Just as China has turned to western, meat-centered diets, it has also turned to western ways of handling the problem. China’s rising prevalence of diabetes has helped fuel a 20% per year growth in drug sales, stoking the need for medications from drug companies. China’s government is trying to fight the scourge by expanding basic medical coverage, buying medicines in bulk to lower costs, and conducting a corruption inquiry into international drug makers, including GlaxoSmithKline.

Yet the real solution to this epidemic, like so many others, is a vegetarian solution. Not only is a vegetarian diet powerful in preventing diabetes, but several studies now show it is also powerful in reversing it. Let’s hope the Chinese government realize this quickly, before the situation gets any worse.

Veg-Comeback in China

Gingko Tree restaurant, ChinaVegetarians are making a comeback in China, yes, China! While we have lamented the sky rocketing meat consumption in China, the growing popularity of meat-based, fast-food restaurants such as McDonald’s and Kentucky Fried Chicken, and have been dismayed by the China’s purchase of the world’s largest pork producer and processor, Smithfield, there is a silver lining to this darkening cloud.

A deepening environmental crisis, marked by growing levels of water pollution on the local level and climate change on the global level, combined with counterfeit food and adulteration scandals of the very worst kind, endangering the health of all and sickening many, has motivated a small but growing number of Chinese to return to a traditional vegetarian diet.

One such person is Long Kuan, an early follower of urban China’s growing vegan trend. “It started when global warming was a big issue, and I looked into a lot of information about food’s impact on the environment,” she said. “I didn’t know anything about it before. I was just loving the animals and didn’t want to eat them.” Four years ago, Long Kuan was a pop singer, pixie-faced, in her late 20s, with little pig tails. A song of hers out at the time, “LOHAS Queen,” was an ode to LOHAS – “lifestyles of health and sustainability.” She decided to switch from just being vegetarian to being vegan, after reading a United Nations report that said that raising, slaughtering and processing livestock produces more greenhouse gases than cars. And these days, she says, it’s a lot easier to be a vegetarian or vegan in China than it used to be.

With this growing trend towards the veg-diet, there has been an upsurge in vegetarian and veg-friendly restaurants. One example is Beijing’s Gingko Tree café with its vegan buffet, and flavorful dishes, offering all the taste but none of the meat that many Chinese love. On the menu at Gingko Tree are lamb kebobs with cumin, fish with black bean sauce, a salad, spring rolls and rice — all vegan. Chinese vegetarian cooks have ingenious ways of making tofu taste like meat. And while some purists may feel that defeats the purpose of giving up meat, Long Kuan celebrates having so many different flavors to choose from, with less harm to animals and the planet.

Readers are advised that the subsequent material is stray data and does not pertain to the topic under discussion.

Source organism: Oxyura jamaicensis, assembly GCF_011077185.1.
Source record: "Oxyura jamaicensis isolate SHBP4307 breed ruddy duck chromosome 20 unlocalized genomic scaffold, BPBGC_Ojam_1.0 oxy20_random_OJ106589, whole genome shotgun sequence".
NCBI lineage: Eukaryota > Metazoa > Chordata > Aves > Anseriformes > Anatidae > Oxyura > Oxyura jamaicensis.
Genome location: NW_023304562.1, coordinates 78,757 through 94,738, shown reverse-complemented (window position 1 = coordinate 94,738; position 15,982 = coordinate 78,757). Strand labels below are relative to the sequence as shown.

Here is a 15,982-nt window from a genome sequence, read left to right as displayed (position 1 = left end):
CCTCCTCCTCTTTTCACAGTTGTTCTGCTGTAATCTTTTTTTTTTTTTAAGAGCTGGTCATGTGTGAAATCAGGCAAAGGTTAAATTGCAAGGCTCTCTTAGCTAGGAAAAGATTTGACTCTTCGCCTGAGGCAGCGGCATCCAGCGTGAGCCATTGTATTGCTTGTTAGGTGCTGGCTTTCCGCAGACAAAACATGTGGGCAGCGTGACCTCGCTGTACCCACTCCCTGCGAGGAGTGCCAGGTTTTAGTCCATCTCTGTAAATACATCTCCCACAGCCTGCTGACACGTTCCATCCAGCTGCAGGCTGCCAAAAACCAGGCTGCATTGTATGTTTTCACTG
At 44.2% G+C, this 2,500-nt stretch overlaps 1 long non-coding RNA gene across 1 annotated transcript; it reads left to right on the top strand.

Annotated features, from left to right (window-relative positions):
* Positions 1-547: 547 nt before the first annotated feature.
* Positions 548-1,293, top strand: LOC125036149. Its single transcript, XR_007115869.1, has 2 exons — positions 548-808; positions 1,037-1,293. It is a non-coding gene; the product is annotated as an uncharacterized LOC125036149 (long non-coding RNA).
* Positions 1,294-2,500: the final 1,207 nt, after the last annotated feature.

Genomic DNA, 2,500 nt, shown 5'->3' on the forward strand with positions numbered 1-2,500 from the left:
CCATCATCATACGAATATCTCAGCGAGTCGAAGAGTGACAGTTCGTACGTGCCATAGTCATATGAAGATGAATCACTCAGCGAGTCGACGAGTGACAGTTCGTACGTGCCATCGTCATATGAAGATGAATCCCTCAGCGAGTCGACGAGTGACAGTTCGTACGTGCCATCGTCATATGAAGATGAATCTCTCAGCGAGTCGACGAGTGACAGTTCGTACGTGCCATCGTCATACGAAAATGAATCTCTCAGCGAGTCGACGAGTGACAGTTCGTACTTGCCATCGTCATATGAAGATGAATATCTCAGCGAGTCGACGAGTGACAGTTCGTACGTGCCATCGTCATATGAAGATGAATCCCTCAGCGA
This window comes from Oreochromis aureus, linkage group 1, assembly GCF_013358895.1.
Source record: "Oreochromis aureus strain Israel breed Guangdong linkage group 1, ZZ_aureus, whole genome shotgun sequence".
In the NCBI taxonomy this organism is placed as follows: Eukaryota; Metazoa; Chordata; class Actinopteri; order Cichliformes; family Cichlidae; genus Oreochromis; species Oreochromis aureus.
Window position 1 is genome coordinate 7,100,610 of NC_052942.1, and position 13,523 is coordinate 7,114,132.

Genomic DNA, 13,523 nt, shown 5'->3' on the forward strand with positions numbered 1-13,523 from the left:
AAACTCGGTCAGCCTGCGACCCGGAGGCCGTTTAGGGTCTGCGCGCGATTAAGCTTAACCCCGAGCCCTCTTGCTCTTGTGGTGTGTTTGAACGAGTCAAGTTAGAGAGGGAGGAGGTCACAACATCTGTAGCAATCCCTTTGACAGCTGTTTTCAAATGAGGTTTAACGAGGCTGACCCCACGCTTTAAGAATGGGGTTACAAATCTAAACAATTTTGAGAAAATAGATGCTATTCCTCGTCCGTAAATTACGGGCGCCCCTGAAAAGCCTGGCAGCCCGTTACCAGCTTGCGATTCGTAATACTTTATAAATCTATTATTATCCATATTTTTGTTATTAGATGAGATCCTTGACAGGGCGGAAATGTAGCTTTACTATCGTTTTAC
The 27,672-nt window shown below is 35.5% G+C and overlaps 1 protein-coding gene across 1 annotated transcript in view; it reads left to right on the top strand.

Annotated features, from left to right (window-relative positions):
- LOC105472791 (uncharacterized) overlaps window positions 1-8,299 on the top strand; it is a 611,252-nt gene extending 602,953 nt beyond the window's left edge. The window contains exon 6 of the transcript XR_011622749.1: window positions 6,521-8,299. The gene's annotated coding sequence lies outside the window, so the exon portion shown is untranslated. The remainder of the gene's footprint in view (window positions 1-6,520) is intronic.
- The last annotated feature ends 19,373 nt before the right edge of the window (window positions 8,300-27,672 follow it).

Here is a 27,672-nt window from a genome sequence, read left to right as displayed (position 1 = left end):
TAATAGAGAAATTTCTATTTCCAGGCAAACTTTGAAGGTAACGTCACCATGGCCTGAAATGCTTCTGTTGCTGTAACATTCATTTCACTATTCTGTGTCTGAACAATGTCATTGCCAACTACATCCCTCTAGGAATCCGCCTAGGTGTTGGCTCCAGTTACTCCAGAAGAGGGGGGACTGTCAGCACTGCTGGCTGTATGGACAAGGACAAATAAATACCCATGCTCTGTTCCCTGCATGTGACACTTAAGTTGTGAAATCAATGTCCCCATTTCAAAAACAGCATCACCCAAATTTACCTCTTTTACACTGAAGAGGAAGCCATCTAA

Another example is Shanghai’s Jen Dow buffet style restaurant offering over 200 different dishes. A rich compliment of meat substitute dishes, such as duck legs made out of mushrooms, are complemented with numerous vegetables just as they are – powerfully adaptable ingredients that make some delicious dishes, with no need for artifice.  A selection of colorful skewers of vegetables and tofu for hotpot, and a seemingly endless row of stir-fried vegetables, including white asparagus, bamboo shoots, and burdock, and all sorts of melon, are to be found in this popular vegetarian hot spot.

China once had one of the highest rates of vegetarianism in the world, rivaling even India, having been sparked by the influx of Buddhism over 1,000 years ago.  This continued until very recently, and it wasn’t very long ago that T. Colin Campbell was able to document the health advantages of a plant-based diet in his famous book, The China Study. Today, with many Chinese viewing a meat diet as a sign of success, and with a growing middle class, a strong shift away from the more traditional plant-based diet occurred. But with that change towards a western diet, a surge in the incidence of western lifestyle diseases, such as heart disease and diabetes, has taken place.

While statistics on the number of vegetarians in China are hard to come by, one analyst placed the number at around 50 million people. While that’s not much compared to the one and a half billion people in China, many think it is more than enough to spark a renaissance of its once flourishing vegetarian diet.